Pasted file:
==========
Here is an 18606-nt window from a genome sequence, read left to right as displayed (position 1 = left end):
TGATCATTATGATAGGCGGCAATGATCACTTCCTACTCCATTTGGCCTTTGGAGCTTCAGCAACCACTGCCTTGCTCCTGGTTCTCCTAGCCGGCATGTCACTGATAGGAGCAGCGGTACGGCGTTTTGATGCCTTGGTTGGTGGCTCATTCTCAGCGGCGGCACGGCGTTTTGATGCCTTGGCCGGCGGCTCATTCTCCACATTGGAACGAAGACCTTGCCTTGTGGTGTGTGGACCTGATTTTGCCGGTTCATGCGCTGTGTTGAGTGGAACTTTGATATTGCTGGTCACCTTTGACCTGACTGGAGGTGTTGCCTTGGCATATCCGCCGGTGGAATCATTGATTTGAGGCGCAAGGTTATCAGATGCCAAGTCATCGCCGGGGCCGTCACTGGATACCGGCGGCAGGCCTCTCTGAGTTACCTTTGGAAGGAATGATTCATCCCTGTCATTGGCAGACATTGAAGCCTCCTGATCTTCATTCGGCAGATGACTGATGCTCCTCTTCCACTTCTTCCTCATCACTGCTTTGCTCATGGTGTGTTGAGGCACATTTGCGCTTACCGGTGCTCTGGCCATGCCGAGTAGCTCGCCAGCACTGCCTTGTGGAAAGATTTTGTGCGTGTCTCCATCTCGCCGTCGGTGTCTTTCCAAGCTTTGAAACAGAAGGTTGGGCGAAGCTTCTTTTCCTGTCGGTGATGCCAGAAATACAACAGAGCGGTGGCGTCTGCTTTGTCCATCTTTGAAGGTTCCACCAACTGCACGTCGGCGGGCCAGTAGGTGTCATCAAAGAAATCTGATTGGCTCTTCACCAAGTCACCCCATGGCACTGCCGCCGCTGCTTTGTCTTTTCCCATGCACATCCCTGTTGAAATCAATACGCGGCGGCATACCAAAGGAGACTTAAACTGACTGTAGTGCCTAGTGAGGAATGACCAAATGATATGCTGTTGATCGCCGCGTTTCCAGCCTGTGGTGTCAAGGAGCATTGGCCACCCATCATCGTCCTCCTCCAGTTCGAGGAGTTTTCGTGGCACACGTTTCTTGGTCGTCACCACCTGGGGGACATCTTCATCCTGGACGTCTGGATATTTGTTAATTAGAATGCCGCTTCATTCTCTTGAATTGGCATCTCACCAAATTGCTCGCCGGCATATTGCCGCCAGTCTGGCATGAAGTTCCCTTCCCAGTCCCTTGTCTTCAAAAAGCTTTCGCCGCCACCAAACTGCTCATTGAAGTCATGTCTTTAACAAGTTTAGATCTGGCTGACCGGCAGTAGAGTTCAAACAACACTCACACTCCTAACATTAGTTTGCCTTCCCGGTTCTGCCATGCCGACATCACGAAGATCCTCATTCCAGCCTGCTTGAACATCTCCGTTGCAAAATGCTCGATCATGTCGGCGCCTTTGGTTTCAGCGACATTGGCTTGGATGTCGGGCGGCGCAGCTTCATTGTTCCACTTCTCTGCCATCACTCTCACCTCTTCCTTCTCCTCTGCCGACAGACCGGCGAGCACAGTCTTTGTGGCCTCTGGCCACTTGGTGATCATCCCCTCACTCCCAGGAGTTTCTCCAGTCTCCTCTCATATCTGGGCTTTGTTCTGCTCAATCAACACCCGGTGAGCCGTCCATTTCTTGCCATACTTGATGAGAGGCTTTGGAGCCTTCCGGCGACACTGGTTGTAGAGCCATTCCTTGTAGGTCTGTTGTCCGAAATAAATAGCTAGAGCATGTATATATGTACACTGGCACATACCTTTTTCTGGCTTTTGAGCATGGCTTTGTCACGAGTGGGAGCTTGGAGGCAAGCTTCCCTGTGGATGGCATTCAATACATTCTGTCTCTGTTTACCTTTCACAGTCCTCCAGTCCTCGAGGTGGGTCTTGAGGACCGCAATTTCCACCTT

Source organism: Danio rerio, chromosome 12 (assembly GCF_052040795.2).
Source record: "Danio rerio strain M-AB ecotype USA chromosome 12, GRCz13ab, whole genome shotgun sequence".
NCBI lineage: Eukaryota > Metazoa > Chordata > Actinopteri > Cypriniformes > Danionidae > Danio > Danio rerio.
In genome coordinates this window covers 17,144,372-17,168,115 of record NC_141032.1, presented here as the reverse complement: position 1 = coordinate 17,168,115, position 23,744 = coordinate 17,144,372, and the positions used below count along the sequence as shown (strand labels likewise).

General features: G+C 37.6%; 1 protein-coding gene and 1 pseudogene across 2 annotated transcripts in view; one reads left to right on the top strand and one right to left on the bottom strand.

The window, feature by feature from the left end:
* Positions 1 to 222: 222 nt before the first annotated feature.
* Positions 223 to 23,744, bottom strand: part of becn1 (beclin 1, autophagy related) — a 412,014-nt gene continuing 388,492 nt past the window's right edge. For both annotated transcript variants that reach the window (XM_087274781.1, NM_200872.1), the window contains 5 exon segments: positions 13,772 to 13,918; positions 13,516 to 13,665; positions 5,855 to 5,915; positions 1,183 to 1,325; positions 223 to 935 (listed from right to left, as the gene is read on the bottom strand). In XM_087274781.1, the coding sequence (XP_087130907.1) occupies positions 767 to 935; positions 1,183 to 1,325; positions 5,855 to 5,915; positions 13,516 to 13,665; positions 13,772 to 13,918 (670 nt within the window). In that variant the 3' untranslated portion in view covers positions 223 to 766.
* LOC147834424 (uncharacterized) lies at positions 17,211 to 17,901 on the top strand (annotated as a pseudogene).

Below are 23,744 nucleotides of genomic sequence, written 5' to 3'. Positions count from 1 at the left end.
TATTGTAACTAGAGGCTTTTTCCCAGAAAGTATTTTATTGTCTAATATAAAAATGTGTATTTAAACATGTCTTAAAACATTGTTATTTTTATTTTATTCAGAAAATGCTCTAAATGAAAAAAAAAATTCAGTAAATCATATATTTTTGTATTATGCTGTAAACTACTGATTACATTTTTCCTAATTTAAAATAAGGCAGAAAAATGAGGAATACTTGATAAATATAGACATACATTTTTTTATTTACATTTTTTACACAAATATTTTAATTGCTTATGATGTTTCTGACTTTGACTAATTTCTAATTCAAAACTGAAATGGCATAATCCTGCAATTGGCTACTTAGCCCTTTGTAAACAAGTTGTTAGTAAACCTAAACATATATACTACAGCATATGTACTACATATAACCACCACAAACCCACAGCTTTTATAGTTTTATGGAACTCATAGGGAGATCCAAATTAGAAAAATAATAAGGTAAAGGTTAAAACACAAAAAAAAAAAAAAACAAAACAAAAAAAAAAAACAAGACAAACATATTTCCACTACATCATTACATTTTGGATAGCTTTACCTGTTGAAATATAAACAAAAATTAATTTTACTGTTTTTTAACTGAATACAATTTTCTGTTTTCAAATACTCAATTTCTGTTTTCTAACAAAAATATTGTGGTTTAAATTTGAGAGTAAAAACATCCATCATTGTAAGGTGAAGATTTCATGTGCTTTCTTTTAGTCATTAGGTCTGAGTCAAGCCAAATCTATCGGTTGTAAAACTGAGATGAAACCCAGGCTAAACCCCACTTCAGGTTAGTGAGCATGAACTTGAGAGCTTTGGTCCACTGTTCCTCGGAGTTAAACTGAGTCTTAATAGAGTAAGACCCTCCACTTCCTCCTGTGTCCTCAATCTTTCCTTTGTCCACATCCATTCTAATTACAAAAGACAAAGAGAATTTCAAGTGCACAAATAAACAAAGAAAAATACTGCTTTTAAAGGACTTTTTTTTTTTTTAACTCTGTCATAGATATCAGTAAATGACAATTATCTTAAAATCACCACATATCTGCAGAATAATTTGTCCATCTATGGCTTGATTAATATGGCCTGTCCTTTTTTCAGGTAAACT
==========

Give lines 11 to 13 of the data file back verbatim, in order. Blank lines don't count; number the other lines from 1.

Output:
* LOC147834424 (uncharacterized) lies at positions 17,211 to 17,901 on the top strand (annotated as a pseudogene).

Below are 23,744 nucleotides of genomic sequence, written 5' to 3'. Positions count from 1 at the left end.
TATTGTAACTAGAGGCTTTTTCCCAGAAAGTATTTTATTGTCTAATATAAAAATGTGTATTTAAACATGTCTTAAAACATTGTTATTTTTATTTTATTCAGAAAATGCTCTAAATGAAAAAAAAAATTCAGTAAATCATATATTTTTGTATTATGCTGTAAACTACTGATTACATTTTTCCTAATTTAAAATAAGGCAGAAAAATGAGGAATACTTGATAAATATAGACATACATTTTTTTATTTACATTTTTTACACAAATATTTTAATTGCTTATGATGTTTCTGACTTTGACTAATTTCTAATTCAAAACTGAAATGGCATAATCCTGCAATTGGCTACTTAGCCCTTTGTAAACAAGTTGTTAGTAAACCTAAACATATATACTACAGCATATGTACTACATATAACCACCACAAACCCACAGCTTTTATAGTTTTATGGAACTCATAGGGAGATCCAAATTAGAAAAATAATAAGGTAAAGGTTAAAACACAAAAAAAAAAAAAAACAAAACAAAAAAAAAAAACAAGACAAACATATTTCCACTACATCATTACATTTTGGATAGCTTTACCTGTTGAAATATAAACAAAAATTAATTTTACTGTTTTTTAACTGAATACAATTTTCTGTTTTCAAATACTCAATTTCTGTTTTCTAACAAAAATATTGTGGTTTAAATTTGAGAGTAAAAACATCCATCATTGTAAGGTGAAGATTTCATGTGCTTTCTTTTAGTCATTAGGTCTGAGTCAAGCCAAATCTATCGGTTGTAAAACTGAGATGAAACCCAGGCTAAACCCCACTTCAGGTTAGTGAGCATGAACTTGAGAGCTTTGGTCCACTGTTCCTCGGAGTTAAACTGAGTCTTAATAGAGTAAGACCCTCCACTTCCTCCTGTGTCCTCAATCTTTCCTTTGTCCACATCCATTCTAATTACAAAAGACAAAGAGAATTTCAAGTGCACAAATAAACAAAGAAAAATACTGCTTTTAAAGGACTTTTTTTTTTTTTAACTCTGTCATAGATATCAGTAAATGACAATTATCTTAAAATCACCACATATCTGCAGAATAATTTGTCCATCTATGGCTTGATTAATATGGCCTGTCCTTTTTTCAGGTAAACT